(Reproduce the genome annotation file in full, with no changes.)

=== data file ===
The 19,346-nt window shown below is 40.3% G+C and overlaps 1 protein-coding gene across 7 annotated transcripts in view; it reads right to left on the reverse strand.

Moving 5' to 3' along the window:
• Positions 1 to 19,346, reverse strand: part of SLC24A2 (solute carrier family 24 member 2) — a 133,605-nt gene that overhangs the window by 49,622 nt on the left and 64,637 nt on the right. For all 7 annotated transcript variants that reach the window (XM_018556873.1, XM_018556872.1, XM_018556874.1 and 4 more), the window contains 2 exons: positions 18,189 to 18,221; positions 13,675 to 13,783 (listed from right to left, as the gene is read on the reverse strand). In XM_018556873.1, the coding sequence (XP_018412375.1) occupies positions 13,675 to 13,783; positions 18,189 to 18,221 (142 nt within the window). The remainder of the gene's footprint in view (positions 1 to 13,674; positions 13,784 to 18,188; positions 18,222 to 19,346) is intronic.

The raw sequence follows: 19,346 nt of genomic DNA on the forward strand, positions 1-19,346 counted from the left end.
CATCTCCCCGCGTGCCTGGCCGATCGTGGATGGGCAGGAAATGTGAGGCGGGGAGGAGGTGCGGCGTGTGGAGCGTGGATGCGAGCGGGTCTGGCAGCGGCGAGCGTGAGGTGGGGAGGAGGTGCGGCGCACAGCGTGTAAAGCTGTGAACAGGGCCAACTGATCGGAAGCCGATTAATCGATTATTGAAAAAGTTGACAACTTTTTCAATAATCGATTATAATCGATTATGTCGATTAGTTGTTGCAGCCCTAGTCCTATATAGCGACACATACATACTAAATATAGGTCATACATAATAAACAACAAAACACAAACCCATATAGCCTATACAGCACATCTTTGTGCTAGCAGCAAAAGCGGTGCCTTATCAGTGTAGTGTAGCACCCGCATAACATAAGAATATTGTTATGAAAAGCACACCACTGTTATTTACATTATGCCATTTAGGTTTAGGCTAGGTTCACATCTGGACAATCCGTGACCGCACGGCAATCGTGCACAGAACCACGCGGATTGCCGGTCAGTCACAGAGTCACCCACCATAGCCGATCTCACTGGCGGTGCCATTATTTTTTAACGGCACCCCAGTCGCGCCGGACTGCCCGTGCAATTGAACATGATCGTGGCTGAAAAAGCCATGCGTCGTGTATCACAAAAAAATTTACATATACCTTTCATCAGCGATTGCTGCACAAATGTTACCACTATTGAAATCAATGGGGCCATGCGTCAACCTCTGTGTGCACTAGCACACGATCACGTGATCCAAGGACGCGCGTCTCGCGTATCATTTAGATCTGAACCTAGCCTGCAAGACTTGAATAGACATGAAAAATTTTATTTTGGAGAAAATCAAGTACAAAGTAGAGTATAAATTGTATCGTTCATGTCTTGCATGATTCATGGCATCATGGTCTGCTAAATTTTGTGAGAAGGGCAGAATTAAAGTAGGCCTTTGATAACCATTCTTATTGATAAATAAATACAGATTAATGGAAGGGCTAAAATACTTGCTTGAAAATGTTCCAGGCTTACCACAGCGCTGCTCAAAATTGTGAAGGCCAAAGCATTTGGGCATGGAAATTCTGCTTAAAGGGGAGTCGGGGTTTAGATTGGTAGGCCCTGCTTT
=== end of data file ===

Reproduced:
The 19,346-nt window shown below is 40.3% G+C and overlaps 1 protein-coding gene across 7 annotated transcripts in view; it reads right to left on the reverse strand.

Moving 5' to 3' along the window:
• Positions 1 to 19,346, reverse strand: part of SLC24A2 (solute carrier family 24 member 2) — a 133,605-nt gene that overhangs the window by 49,622 nt on the left and 64,637 nt on the right. For all 7 annotated transcript variants that reach the window (XM_018556873.1, XM_018556872.1, XM_018556874.1 and 4 more), the window contains 2 exons: positions 18,189 to 18,221; positions 13,675 to 13,783 (listed from right to left, as the gene is read on the reverse strand). In XM_018556873.1, the coding sequence (XP_018412375.1) occupies positions 13,675 to 13,783; positions 18,189 to 18,221 (142 nt within the window). The remainder of the gene's footprint in view (positions 1 to 13,674; positions 13,784 to 18,188; positions 18,222 to 19,346) is intronic.

The raw sequence follows: 19,346 nt of genomic DNA on the forward strand, positions 1-19,346 counted from the left end.
CATCTCCCCGCGTGCCTGGCCGATCGTGGATGGGCAGGAAATGTGAGGCGGGGAGGAGGTGCGGCGTGTGGAGCGTGGATGCGAGCGGGTCTGGCAGCGGCGAGCGTGAGGTGGGGAGGAGGTGCGGCGCACAGCGTGTAAAGCTGTGAACAGGGCCAACTGATCGGAAGCCGATTAATCGATTATTGAAAAAGTTGACAACTTTTTCAATAATCGATTATAATCGATTATGTCGATTAGTTGTTGCAGCCCTAGTCCTATATAGCGACACATACATACTAAATATAGGTCATACATAATAAACAACAAAACACAAACCCATATAGCCTATACAGCACATCTTTGTGCTAGCAGCAAAAGCGGTGCCTTATCAGTGTAGTGTAGCACCCGCATAACATAAGAATATTGTTATGAAAAGCACACCACTGTTATTTACATTATGCCATTTAGGTTTAGGCTAGGTTCACATCTGGACAATCCGTGACCGCACGGCAATCGTGCACAGAACCACGCGGATTGCCGGTCAGTCACAGAGTCACCCACCATAGCCGATCTCACTGGCGGTGCCATTATTTTTTAACGGCACCCCAGTCGCGCCGGACTGCCCGTGCAATTGAACATGATCGTGGCTGAAAAAGCCATGCGTCGTGTATCACAAAAAAATTTACATATACCTTTCATCAGCGATTGCTGCACAAATGTTACCACTATTGAAATCAATGGGGCCATGCGTCAACCTCTGTGTGCACTAGCACACGATCACGTGATCCAAGGACGCGCGTCTCGCGTATCATTTAGATCTGAACCTAGCCTGCAAGACTTGAATAGACATGAAAAATTTTATTTTGGAGAAAATCAAGTACAAAGTAGAGTATAAATTGTATCGTTCATGTCTTGCATGATTCATGGCATCATGGTCTGCTAAATTTTGTGAGAAGGGCAGAATTAAAGTAGGCCTTTGATAACCATTCTTATTGATAAATAAATACAGATTAATGGAAGGGCTAAAATACTTGCTTGAAAATGTTCCAGGCTTACCACAGCGCTGCTCAAAATTGTGAAGGCCAAAGCATTTGGGCATGGAAATTCTGCTTAAAGGGGAGTCGGGGTTTAGATTGGTAGGCCCTGCTTT